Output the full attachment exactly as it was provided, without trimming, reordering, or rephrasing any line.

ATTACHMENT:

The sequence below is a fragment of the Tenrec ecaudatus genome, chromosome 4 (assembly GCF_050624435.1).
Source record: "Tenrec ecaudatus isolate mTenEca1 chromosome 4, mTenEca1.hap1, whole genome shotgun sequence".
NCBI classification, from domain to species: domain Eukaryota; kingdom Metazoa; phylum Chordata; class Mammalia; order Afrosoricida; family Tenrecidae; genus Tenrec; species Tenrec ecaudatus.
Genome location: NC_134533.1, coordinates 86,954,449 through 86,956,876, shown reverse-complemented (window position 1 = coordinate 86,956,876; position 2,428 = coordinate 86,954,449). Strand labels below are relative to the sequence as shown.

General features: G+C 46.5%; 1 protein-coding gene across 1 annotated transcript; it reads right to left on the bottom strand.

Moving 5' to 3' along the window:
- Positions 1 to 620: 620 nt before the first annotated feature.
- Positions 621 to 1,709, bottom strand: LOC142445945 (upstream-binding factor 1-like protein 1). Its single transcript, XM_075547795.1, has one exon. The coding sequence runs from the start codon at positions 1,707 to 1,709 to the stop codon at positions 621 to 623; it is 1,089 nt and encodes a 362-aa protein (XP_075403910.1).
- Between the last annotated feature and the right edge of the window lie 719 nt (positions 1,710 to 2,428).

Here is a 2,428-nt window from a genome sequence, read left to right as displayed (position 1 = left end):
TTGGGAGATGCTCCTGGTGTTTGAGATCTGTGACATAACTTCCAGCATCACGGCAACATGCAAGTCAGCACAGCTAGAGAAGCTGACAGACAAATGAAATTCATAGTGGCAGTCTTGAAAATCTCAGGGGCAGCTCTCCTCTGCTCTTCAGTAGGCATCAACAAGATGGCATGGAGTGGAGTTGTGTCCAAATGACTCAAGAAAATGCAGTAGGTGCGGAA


The sequence below is a fragment of the Tenrec ecaudatus genome, chromosome 4 (assembly GCF_050624435.1).
Source record: "Tenrec ecaudatus isolate mTenEca1 chromosome 4, mTenEca1.hap1, whole genome shotgun sequence".
NCBI classification, from domain to species: domain Eukaryota; kingdom Metazoa; phylum Chordata; class Mammalia; order Afrosoricida; family Tenrecidae; genus Tenrec; species Tenrec ecaudatus.
Genome location: NC_134533.1, coordinates 86,954,449 through 86,956,876, shown reverse-complemented (window position 1 = coordinate 86,956,876; position 2,428 = coordinate 86,954,449). Strand labels below are relative to the sequence as shown.

General features: G+C 46.5%; 1 protein-coding gene across 1 annotated transcript; it reads right to left on the bottom strand.

Moving 5' to 3' along the window:
- Positions 1 to 620: 620 nt before the first annotated feature.
- Positions 621 to 1,709, bottom strand: LOC142445945 (upstream-binding factor 1-like protein 1). Its single transcript, XM_075547795.1, has one exon. The coding sequence runs from the start codon at positions 1,707 to 1,709 to the stop codon at positions 621 to 623; it is 1,089 nt and encodes a 362-aa protein (XP_075403910.1).
- Between the last annotated feature and the right edge of the window lie 719 nt (positions 1,710 to 2,428).

Here is a 2,428-nt window from a genome sequence, read left to right as displayed (position 1 = left end):
TTGGGAGATGCTCCTGGTGTTTGAGATCTGTGACATAACTTCCAGCATCACGGCAACATGCAAGTCAGCACAGCTAGAGAAGCTGACAGACAAATGAAATTCATAGTGGCAGTCTTGAAAATCTCAGGGGCAGCTCTCCTCTGCTCTTCAGTAGGCATCAACAAGATGGCATGGAGTGGAGTTGTGTCCAAATGACTCAAGAAAATGCAGTAGGTGCGGAA